Wednesday, June 6, 2012

Time to Update Your LinkedIn Password

Change your LinkedIn password!  Also change it on any site where you use that same password.  In case you missed it, about 6.5 million LinkedIn passwords were leaked today.  The passwords were in the form of unsalted SHA-1 hashes.  This leads you to believe that LinkedIn was not following secure best practices in terms of storage of user passwords.  A blog post from LinkedIn indicates that hashing and salting of user passwords was "recently put in place".  I wonder how recently?  Probably today.

If you are curious about whether your password was compromised, head over to LeakedIn.org, a site just launched by PHP security guru Chris Shiflett. (Side note: Chris authors a very informative blog and I've learned a lot about AppSec from his posts over the years.)  Once there, enter your LinkedIn password.  Client-side JavaScript code will produce the corresponding SHA-1 hash, then send the hash value to the server.  You will soon find out if your password was part of the 6.5 million that were leaked and whether or not the hash was cracked.  If you don't feel comfortable entering your password, just run HashCalc locally to calculate the SHA-1 hash of your password and enter the hash value instead.  I did this check today and my password was indeed among those that were leaked, but it hadn't been cracked yet.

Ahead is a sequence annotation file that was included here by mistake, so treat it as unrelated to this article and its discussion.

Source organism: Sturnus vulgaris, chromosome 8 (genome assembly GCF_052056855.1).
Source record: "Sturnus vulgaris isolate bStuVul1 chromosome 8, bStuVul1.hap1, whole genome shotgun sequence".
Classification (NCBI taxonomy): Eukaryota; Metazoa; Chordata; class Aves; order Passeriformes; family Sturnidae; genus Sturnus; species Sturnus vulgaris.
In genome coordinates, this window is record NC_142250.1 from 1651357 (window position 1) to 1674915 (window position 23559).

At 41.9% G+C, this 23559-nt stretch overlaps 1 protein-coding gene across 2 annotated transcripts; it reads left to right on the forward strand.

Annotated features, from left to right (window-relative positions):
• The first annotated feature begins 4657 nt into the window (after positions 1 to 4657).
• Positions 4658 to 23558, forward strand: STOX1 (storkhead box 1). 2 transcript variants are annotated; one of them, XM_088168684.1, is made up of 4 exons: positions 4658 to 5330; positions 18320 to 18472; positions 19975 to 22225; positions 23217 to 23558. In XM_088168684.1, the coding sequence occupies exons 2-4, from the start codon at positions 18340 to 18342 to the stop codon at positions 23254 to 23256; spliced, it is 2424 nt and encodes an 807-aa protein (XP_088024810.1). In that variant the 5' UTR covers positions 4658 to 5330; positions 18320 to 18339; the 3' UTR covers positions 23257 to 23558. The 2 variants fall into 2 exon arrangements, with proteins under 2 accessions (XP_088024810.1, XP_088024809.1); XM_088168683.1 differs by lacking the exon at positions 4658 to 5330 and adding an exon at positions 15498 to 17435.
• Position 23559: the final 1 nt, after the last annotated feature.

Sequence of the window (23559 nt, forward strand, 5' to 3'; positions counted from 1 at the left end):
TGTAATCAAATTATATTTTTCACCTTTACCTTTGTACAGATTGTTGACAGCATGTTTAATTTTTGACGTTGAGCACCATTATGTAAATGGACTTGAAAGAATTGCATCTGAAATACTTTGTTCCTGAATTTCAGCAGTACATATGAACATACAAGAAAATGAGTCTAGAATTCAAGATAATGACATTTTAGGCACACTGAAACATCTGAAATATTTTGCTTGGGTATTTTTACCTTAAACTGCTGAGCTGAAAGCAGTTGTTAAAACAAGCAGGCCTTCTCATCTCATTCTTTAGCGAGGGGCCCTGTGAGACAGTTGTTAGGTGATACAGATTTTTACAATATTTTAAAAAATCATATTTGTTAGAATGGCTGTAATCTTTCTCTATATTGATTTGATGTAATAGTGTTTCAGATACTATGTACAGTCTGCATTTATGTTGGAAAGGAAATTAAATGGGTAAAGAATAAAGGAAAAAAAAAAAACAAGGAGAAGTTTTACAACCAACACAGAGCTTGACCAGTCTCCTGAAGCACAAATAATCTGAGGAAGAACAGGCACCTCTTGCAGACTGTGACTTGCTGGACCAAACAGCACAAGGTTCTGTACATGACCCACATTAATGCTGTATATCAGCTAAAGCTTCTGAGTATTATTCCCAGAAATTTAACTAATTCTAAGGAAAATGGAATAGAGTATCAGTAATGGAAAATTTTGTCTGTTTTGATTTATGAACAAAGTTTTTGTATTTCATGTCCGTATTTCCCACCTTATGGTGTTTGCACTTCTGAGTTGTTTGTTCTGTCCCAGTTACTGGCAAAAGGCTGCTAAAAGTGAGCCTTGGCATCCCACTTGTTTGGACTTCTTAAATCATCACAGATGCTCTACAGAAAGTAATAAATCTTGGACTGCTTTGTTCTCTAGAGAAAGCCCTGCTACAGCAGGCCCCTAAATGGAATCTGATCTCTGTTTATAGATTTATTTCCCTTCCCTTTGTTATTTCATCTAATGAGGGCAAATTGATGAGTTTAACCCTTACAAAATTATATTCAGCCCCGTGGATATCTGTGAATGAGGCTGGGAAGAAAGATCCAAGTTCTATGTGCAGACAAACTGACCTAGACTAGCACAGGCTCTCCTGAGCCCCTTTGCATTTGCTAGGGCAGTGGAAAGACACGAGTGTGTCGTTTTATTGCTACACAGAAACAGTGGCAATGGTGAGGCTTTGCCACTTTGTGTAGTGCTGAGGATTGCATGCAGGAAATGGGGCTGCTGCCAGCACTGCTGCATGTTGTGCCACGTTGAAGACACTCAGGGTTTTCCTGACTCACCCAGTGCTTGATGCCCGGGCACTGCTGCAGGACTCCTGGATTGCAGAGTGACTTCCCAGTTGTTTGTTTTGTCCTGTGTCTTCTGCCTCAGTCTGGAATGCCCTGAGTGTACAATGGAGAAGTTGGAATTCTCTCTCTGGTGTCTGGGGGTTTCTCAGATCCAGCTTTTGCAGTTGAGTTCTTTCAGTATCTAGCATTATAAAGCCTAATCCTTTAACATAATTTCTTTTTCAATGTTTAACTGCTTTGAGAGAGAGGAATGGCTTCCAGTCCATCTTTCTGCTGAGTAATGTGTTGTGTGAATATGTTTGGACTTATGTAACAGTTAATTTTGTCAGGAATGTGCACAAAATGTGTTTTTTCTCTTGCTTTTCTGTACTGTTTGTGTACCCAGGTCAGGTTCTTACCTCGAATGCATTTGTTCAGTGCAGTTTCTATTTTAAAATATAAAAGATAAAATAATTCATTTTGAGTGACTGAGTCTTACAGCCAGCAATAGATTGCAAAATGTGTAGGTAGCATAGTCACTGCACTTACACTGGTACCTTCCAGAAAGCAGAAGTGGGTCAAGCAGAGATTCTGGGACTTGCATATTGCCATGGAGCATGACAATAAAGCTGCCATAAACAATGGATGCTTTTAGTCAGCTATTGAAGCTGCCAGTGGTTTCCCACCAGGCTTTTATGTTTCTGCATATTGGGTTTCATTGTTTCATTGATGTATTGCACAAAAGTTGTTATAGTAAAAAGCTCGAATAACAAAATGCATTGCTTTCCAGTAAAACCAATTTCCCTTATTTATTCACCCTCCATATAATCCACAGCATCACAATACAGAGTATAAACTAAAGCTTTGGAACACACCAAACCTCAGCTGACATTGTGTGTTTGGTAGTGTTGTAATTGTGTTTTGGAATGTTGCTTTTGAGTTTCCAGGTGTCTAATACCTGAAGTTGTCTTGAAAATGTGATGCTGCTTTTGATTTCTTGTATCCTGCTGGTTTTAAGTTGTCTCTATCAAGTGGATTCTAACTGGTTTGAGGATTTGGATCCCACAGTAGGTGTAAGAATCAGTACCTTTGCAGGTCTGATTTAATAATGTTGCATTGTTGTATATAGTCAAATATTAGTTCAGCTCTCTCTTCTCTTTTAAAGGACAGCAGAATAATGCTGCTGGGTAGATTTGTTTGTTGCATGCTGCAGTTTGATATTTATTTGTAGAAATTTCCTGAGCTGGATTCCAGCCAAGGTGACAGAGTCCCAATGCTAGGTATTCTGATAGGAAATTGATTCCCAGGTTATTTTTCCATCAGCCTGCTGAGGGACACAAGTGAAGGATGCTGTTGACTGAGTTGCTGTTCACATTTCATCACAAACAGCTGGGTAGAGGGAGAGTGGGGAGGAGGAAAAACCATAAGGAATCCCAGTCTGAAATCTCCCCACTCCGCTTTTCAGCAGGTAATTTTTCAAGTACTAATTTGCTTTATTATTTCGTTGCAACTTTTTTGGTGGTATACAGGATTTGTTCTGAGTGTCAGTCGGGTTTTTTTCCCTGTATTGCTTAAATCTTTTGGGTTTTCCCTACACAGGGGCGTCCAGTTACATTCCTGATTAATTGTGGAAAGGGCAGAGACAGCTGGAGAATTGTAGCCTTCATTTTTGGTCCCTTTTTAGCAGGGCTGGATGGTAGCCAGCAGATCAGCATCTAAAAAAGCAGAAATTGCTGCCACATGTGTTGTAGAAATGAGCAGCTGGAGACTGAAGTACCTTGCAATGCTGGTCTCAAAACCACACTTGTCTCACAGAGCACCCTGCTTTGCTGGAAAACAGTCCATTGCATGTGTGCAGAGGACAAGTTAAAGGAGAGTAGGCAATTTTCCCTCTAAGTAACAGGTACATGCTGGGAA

Needless to say, I've changed my LinkedIn password.  It's a perfect example of why you should be using different passwords for every site you use.

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